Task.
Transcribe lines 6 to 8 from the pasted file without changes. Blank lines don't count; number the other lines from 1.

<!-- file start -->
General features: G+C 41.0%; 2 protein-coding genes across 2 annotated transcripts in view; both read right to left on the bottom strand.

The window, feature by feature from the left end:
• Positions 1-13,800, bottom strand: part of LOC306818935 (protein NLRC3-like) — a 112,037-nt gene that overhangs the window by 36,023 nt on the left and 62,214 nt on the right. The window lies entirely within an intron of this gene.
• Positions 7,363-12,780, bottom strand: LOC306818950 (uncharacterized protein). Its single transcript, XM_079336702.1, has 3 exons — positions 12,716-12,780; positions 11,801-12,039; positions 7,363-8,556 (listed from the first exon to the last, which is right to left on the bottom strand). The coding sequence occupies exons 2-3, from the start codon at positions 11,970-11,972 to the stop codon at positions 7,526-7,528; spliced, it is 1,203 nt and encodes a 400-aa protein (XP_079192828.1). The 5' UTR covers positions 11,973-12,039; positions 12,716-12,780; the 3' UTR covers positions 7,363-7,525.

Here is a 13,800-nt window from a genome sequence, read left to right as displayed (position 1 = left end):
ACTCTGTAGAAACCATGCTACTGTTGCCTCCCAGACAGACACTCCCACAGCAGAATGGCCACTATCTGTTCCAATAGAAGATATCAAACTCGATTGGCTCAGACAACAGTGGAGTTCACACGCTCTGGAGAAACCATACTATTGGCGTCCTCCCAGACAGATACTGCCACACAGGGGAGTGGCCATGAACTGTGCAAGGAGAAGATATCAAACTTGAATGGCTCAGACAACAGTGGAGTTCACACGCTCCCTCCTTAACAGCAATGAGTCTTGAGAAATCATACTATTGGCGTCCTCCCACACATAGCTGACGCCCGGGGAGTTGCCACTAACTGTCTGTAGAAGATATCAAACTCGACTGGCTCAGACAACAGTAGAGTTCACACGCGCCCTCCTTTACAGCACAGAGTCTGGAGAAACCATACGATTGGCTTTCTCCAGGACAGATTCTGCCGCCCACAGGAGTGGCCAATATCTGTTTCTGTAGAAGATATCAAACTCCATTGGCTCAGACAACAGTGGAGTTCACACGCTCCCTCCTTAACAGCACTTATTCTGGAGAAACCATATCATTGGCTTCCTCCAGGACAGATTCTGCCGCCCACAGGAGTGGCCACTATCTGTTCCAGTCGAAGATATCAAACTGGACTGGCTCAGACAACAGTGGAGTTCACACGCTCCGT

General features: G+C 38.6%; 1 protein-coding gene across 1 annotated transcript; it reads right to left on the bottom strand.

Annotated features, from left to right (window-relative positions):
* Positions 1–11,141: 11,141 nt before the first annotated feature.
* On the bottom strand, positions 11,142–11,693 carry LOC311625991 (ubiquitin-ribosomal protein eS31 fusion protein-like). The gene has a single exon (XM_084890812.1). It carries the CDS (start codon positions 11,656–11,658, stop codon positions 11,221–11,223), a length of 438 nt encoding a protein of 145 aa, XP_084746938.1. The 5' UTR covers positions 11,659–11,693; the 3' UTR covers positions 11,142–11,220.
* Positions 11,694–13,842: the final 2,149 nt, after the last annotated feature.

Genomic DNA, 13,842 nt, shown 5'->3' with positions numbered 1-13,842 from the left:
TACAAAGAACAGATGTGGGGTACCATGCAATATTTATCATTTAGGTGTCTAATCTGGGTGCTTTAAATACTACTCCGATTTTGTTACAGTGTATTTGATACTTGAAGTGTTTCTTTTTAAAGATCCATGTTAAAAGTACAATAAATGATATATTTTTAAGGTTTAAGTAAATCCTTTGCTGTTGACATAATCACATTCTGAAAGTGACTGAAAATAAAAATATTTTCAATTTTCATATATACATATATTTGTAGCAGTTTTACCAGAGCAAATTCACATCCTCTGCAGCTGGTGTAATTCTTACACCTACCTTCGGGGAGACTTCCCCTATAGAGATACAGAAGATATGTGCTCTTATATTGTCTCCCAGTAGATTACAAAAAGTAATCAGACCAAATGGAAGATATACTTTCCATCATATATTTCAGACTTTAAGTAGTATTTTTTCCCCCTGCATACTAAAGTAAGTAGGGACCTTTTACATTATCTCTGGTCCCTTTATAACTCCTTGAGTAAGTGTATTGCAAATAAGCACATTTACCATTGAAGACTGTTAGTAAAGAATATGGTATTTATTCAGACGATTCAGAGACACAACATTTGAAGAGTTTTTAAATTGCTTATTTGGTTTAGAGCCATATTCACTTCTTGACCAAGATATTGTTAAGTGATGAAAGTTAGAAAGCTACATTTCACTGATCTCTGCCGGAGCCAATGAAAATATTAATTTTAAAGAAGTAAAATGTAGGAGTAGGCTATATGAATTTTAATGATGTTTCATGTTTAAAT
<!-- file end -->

ACTCTGTAGAAACCATGCTACTGTTGCCTCCCAGACAGACACTCCCACAGCAGAATGGCCACTATCTGTTCCAATAGAAGATATCAAACTCGATTGGCTCAGACAACAGTGGAGTTCACACGCTCTGGAGAAACCATACTATTGGCGTCCTCCCAGACAGATACTGCCACACAGGGGAGTGGCCATGAACTGTGCAAGGAGAAGATATCAAACTTGAATGGCTCAGACAACAGTGGAGTTCACACGCTCCCTCCTTAACAGCAATGAGTCTTGAGAAATCATACTATTGGCGTCCTCCCACACATAGCTGACGCCCGGGGAGTTGCCACTAACTGTCTGTAGAAGATATCAAACTCGACTGGCTCAGACAACAGTAGAGTTCACACGCGCCCTCCTTTACAGCACAGAGTCTGGAGAAACCATACGATTGGCTTTCTCCAGGACAGATTCTGCCGCCCACAGGAGTGGCCAATATCTGTTTCTGTAGAAGATATCAAACTCCATTGGCTCAGACAACAGTGGAGTTCACACGCTCCCTCCTTAACAGCACTTATTCTGGAGAAACCATATCATTGGCTTCCTCCAGGACAGATTCTGCCGCCCACAGGAGTGGCCACTATCTGTTCCAGTCGAAGATATCAAACTGGACTGGCTCAGACAACAGTGGAGTTCACACGCTCCGT

General features: G+C 38.6%; 1 protein-coding gene across 1 annotated transcript; it reads right to left on the bottom strand.

Annotated features, from left to right (window-relative positions):